Breathing in the Crisp Air of Lake Lucerne
Sailing to Lake Lucern was a surreal experience. The light fog snaked its way through the valley, but still let the sun warm our backs.
Lake Lucerne is a lake in central Switzerland and the fourth largest in the country.
The lake has a complicated shape, with several sharp bends and four arms. It starts in the south-north bound Reuss Valley between steep cliffs above the Urnersee from Flüelen towards Brunnen to the north before it makes a sharp bend to the west where it continues into the Gersauer Becken. Here is also the deepest point of the lake with 214 m (702 ft). Even more west of it is the Buochser Bucht, but the lake sharply turns north again through the narrow opening between the Unter Nas (lower nose) of the Bürgenstock to the west and the Ober Nas (upper nose) of the Rigi to the east to reach the Vitznauer Bucht. In front of Vitznau below the Rigi the lake turns sharply west again to reach the center of a four-arm cross, called the Chrütztrichter (Cross Funnel). Here converge the Vitznauer Bucht with the Küssnachtersee from the north, the Luzernersee from the west, and the Horwer Bucht and the Stanser Trichter to the south, which is to be found right below the northeast side of the Pilatus and the west side of the Bürgenstock. At the very narrow pass between the east dropper of the Pilatus (called Lopper) and Stansstad the lake reaches its southwestern arm at Alpnachstad on the steep southern foothills of the Pilatus, the Alpnachersee. The lake drains its water into the Reuss in Lucerne from its arm called Luzernersee (which literally translates as Lake of Lucerne).
The entire lake has a total area of 114 km² (44 sq mi) at an elevation of 434 m (1,424 ft) a.s.l., and a maximum depth of 214 m (702 ft). Its volume is 11.8 km³. Much of the shoreline rises steeply into mountains up to 1,500 m above the lake, resulting in many picturesque views including those of the mountains Rigi and Pilatus.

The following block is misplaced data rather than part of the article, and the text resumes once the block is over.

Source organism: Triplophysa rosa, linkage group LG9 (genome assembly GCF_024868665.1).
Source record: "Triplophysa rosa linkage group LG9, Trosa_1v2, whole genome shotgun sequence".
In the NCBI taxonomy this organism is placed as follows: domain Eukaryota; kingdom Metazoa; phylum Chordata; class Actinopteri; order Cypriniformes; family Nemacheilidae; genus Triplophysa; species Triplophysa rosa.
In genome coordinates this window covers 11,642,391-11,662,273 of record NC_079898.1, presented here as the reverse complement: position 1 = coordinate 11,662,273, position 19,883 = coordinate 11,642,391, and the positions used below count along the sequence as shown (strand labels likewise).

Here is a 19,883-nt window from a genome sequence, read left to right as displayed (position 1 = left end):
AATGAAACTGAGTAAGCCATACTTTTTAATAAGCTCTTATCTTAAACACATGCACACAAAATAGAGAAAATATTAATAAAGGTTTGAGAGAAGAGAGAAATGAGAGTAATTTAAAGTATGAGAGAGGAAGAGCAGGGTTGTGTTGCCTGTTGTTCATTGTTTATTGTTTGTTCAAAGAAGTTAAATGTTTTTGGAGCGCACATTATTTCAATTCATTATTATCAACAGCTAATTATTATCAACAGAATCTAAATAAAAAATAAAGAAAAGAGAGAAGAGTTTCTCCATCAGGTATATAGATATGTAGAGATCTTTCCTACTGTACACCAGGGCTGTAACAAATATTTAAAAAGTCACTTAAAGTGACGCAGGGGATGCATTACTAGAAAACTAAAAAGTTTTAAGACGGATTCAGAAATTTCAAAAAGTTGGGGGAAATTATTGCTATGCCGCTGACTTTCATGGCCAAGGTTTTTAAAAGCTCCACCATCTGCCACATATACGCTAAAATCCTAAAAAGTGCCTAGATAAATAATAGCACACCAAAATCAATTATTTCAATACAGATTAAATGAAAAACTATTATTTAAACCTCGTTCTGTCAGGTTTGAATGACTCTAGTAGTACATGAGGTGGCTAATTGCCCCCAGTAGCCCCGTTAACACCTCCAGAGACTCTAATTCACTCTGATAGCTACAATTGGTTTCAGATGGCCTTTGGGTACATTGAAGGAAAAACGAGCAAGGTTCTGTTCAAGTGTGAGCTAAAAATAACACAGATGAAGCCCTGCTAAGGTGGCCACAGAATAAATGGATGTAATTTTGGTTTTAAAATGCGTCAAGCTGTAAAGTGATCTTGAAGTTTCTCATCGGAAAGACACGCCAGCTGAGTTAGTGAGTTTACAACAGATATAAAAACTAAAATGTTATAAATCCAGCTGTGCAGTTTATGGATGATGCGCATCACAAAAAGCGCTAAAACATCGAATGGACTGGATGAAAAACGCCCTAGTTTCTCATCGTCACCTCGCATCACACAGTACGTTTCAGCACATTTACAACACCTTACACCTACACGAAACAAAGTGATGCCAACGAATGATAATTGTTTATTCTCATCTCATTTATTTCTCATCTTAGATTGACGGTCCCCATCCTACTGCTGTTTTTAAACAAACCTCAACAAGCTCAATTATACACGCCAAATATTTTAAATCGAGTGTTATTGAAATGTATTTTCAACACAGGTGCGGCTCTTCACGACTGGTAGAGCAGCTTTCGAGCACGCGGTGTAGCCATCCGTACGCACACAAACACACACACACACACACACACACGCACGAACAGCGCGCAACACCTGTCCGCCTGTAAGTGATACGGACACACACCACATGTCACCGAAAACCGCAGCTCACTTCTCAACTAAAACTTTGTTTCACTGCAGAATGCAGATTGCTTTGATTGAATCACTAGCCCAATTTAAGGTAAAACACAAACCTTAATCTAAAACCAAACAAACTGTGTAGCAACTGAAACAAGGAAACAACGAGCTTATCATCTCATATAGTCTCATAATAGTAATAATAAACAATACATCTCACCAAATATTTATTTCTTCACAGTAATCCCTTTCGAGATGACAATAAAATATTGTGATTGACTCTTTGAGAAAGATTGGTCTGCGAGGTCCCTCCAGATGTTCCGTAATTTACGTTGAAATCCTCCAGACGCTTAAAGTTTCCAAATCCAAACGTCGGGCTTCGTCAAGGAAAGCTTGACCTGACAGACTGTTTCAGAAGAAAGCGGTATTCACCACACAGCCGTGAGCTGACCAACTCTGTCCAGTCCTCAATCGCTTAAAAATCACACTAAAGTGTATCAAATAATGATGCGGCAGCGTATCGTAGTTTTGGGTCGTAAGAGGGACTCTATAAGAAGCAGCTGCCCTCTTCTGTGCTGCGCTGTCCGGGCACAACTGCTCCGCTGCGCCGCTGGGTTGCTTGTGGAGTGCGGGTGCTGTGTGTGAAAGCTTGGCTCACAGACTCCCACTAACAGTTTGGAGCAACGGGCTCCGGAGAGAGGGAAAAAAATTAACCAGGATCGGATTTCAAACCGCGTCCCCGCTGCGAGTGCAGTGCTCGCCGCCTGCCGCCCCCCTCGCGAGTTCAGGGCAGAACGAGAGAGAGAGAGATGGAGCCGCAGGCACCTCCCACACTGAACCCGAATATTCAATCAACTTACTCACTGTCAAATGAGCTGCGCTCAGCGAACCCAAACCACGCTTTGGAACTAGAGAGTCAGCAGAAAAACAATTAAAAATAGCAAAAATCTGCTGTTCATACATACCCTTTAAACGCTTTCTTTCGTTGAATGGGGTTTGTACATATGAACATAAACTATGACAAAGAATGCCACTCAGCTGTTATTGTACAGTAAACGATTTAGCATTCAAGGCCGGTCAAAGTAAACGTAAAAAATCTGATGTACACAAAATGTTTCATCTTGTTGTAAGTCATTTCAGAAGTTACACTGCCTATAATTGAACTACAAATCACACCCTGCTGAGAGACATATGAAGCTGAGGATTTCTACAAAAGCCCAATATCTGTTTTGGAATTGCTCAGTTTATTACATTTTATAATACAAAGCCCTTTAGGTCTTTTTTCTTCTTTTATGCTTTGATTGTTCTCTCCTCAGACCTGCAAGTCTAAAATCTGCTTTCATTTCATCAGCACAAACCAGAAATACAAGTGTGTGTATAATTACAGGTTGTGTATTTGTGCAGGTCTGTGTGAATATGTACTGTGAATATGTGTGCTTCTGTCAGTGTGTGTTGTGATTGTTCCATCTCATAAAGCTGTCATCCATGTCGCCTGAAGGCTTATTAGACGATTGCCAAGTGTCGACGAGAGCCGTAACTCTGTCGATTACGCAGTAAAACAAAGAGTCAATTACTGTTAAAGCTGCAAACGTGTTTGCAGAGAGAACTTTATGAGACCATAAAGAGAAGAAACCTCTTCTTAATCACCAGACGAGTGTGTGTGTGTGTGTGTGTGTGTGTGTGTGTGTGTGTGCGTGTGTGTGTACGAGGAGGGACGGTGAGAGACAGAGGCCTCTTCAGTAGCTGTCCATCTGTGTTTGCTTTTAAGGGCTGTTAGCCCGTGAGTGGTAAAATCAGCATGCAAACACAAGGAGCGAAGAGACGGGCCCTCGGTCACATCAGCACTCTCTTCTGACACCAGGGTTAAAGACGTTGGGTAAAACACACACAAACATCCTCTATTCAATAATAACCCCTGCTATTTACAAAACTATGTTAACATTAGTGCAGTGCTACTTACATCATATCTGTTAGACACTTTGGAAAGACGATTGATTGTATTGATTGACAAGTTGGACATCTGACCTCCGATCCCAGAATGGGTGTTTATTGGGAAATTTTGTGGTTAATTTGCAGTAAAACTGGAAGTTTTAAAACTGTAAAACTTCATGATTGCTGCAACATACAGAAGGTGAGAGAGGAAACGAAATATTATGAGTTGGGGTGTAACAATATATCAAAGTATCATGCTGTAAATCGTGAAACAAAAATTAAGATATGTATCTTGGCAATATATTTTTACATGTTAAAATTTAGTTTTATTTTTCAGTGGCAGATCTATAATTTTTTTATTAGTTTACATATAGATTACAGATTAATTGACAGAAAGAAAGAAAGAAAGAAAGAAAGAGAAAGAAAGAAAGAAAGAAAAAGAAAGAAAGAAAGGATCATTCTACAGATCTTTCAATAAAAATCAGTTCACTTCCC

The Reuss enters the lake at Flüelen, in the part called Urnersee (Lake of Uri, in the canton of Uri) and exits at Lucerne. The lake also receives the Muota at Brunnen, the Engelberger Aa at Buochs, and the Sarner Aa at Alpnachstad.
It is possible to circumnavigate the lake by train and road, though the railway route circumvents the lake even on the north side of the Rigi via Arth-Goldau. Since 1980, the A2 motorway leads through the Seelisberg Tunnel in order to reach the route to the Gotthard Pass in just half an hour in Altdorf, Uri right south of the beginning of the lake in Flüelen.
Steamers and other passenger boats ply between the different villages and towns on the lake. It is a popular tourist destination, both for native Swiss and foreigners, and there are many hotels and resorts along the shores. In addition, the meadow of the Rütli, traditional site of the founding of the Swiss Confederation, is on the Urnersee shore. A 35 km commemorative walkway, the Swiss Path, was built around the Lake of Uri to celebrate the country's 700th anniversary in 1991.